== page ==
Most of Africa's gold was mined and extradited during colonisation, and the leather industry is the next best place from which to derive wealth. wearing the latest prints and best leather patchwork is another sign of Africa's great power. Some commentators say the triangular hand sign, which Bey throws up throughout the film, is a great way to show your being: the bottom is the soul's grounded roots and the pinnacle represents its heightened celestial position. This joyous celebration of black females makes for a warm, feel-good watch. To see powerful black women dressed up in beautiful gowns and be loved is empowering, injecting offering a sense of self-worth into those who may have once felt worthless (or perhaps even still do), reaffirming the greatness of our tight-knit community.

Beyoncé helps to uplift her friend and fellow Destiny's Child Kelly Rowland, who has been hugely damaged by colourism in her life. Yet their 30-year-long friendship – or should we say sisterhood – proves that the alliance between black women can be stronger than Kevlar. Seeing Black Is King as a family affair, it's a bit weird not to see Beyoncé's ride-or-die baby sis in a shot. Even their mum Miss Tina appeared in a tea party scene with Kelly and the gang during the 'MOOD 4 EVA' segment. On the one hand, Beyoncé is celebrating a continent that has been unfairly represented for decades, reminding the world of the greatness that came before us all.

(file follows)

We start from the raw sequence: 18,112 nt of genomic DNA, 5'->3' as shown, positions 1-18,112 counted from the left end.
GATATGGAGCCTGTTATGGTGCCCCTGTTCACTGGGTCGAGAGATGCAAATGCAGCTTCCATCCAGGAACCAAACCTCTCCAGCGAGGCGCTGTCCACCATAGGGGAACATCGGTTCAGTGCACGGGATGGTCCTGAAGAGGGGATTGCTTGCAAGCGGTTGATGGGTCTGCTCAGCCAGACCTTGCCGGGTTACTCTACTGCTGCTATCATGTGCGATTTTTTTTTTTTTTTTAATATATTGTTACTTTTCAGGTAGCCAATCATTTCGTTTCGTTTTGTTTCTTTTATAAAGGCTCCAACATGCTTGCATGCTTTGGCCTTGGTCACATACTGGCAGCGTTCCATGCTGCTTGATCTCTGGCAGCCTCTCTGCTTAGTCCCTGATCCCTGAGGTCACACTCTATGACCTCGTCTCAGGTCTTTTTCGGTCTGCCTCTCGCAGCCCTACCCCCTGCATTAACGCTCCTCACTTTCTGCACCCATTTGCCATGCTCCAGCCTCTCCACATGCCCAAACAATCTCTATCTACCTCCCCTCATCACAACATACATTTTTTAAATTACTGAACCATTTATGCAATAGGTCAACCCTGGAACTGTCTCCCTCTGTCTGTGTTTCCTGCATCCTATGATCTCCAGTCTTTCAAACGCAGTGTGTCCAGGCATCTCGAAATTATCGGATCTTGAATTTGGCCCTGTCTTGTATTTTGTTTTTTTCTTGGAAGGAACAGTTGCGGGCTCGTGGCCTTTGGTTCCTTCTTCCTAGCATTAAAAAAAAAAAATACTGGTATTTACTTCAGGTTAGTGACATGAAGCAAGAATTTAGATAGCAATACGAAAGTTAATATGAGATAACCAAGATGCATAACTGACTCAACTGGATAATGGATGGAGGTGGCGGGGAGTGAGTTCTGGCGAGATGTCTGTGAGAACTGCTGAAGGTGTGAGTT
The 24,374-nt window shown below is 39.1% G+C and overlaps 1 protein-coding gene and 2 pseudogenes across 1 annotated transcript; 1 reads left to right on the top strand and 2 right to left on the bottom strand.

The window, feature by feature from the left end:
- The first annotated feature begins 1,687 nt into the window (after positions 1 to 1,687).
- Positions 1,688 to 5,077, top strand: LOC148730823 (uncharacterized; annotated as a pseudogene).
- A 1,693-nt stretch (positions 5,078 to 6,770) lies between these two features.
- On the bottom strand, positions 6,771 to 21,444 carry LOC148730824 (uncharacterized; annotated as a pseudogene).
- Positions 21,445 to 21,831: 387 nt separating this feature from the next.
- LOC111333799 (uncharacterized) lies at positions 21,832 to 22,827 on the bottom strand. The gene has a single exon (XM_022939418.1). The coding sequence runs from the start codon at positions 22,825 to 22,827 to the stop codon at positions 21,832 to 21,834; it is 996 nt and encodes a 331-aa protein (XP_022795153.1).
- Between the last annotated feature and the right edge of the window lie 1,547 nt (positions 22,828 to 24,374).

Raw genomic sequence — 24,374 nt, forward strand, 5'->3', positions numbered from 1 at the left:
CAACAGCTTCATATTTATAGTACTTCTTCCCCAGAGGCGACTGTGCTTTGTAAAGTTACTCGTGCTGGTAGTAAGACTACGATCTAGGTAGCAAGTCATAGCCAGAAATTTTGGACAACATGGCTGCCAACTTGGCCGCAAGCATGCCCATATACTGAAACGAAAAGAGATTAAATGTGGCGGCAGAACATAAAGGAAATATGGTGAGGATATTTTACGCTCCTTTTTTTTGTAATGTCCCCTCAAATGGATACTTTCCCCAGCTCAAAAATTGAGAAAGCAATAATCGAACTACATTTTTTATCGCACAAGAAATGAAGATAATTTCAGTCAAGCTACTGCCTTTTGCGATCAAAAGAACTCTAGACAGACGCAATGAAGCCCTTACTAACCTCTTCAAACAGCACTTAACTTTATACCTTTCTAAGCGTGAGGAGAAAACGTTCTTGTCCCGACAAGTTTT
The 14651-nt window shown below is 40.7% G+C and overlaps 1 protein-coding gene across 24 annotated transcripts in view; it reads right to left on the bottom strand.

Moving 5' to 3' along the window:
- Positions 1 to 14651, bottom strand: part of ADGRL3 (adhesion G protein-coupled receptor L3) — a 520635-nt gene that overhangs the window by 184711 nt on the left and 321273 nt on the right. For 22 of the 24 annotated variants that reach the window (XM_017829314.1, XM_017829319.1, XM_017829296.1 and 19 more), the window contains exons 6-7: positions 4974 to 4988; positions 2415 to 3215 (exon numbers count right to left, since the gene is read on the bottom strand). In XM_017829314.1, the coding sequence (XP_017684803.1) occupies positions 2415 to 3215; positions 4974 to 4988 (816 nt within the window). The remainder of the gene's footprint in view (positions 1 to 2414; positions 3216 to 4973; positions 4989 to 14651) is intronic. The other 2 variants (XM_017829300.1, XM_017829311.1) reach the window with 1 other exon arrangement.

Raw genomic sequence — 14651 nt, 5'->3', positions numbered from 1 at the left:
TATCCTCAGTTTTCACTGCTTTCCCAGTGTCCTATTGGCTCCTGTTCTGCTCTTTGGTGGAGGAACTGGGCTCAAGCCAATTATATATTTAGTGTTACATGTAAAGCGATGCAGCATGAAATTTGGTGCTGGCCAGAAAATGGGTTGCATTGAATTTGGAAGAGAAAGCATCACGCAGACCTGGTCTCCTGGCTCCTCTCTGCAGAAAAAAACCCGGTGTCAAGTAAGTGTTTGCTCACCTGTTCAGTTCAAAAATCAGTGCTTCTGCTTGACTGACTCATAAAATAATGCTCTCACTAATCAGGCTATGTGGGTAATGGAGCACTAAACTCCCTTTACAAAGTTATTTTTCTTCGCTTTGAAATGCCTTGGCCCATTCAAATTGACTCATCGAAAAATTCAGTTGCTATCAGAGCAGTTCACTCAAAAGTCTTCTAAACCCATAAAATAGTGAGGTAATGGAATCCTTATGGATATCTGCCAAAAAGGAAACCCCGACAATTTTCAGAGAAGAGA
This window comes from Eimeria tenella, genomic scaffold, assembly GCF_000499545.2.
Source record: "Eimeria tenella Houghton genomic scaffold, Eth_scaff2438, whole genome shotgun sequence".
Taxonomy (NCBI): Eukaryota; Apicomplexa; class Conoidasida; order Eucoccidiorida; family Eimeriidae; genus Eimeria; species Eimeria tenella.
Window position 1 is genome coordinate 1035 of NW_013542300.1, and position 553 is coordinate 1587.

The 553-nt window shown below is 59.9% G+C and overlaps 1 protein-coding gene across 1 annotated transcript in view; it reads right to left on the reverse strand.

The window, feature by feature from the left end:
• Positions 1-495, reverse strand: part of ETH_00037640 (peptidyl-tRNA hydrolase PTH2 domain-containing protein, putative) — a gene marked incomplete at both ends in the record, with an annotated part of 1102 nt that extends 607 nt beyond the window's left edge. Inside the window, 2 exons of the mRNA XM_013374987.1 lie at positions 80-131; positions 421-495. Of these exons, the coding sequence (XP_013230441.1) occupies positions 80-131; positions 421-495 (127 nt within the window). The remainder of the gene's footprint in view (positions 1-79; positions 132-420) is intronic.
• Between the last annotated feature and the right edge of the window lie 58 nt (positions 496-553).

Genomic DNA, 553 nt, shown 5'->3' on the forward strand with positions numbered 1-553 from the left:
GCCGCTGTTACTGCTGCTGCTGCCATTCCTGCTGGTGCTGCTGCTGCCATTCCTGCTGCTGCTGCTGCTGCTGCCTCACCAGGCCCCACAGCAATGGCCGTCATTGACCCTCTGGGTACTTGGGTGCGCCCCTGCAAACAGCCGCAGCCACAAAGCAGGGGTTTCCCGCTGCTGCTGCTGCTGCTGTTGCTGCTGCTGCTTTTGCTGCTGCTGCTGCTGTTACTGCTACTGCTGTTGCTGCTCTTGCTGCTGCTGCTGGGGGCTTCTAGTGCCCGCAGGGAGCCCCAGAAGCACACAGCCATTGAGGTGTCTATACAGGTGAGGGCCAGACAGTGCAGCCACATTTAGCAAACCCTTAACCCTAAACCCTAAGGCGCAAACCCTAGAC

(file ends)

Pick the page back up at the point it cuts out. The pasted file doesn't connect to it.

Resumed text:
On the other, her mum was moved to defend her against suggestions, made on social media when the film's trailer dropped last month, that it appropriated Africa culture. Beyoncé hasn't done a show in Africa for 10 years, detractors claimed, so why is she now seeming to represent its culture? Is Bey appropriating, glorifying, or just trying to present a creative interpretation of a culture that's been badly represented for years? With flashes of black-owned brands such as Jay-Z's Ace of Spades champers, we are reminded that Africa isn't (and never was) a broken down, 'third-world country'. Streaming on Disney+, Black Is King is the visual album for Lion King: The Gift, the soundtrack for 2019's Lion King. It is a reimagining of the beloved Disney film's story, following Simba, but with cameos and new faces, too. With lines from the film laced throughout, Beyoncé acts as the narrator and mother figure, guiding us through the story as we travel from London and Belgium to South Africa, Ghana, the Grand Canyon and beyond. This figurative reimagining already leaves space for more interpretation and creativity than last year's by-the-book CGI Lion King did. But more than anything, Black Is King is an ode to Black people, the diaspora and blackness in all its glory. If Lemonade was for Beyoncé, then Black Is King is for us. Black Is King feels like Beyoncé at her best. Black Is King seamlessly jumps through genres, including, R&B, pop, hip-hop and Afrobeats – the latter a genre she has gracefully been invited into. In some ways, the mother of three takes a back seat; she is only in the background of some scenes – like in the wedding sequence, "Keys To The Kingdom" performed by Tiwa Savage and Mr Eazi – and absent from others altogether. And for the feel-good pop anthem "Brown Skin Girl", an ode to darker-skinned women, Naomi Campbell, Lupita N'yongo and former groupmate Kelly Rowland all make guest appearances. Across the film, she touches on various elements that fall under the vast umbrella of what blackness can be, including debutants and old Hollywood glamour, London estates standing like castles, durags, cowrie shells, braids a mile long, dance, pride, regality, family and joy. For many Black people from the African diaspora, our ancestry, histories and stories have been lost, stolen and forgotten because of colonisation. Especially for African Americans and Caribbeans who have lost our tongue, and had our history disrupted by the legacy of slavery, Black Is King asks, how do we find home in ourselves? Of course, we are not a monolith, and Black people globally have specific cultures, traditions, languages and lived experiences. Undoubtedly, there has been a tendency in recent popular culture to mash cultures together, homogenise and, in ways, erase – but still, it feels like Black Is King utilises community to bring a coherent vision together. Disney+ is the right home, because Black children should see this and feel seen. To quote from the film, "To live without reflection for so long might make you wonder if you even truly exist." Beyoncé dedicates this to her only son, Sir Carter. The timing feels so needed, when Black people across the world are hurting, and fighting for our lives. But while Black may be king, this project and all its trappings position its auteur, as the voice-over says in the film, as the "divine archetype." In that context, she raised the stakes herself. A little over an hour into "Black Is King," Beyoncé, with tears in her eyes, places a baby boy, wrapped in a blanket, up a river inside a reed basket. I was moved by this scene of maternal sacrifice, for even though I knew the plot of "The Lion King," I found myself hoping that this baby would survive the currents of the rushing river. But, the waters here also invoke the Middle Passage, with each ripple break recalling the fateful journey in which New World slavery, and America itself, was born.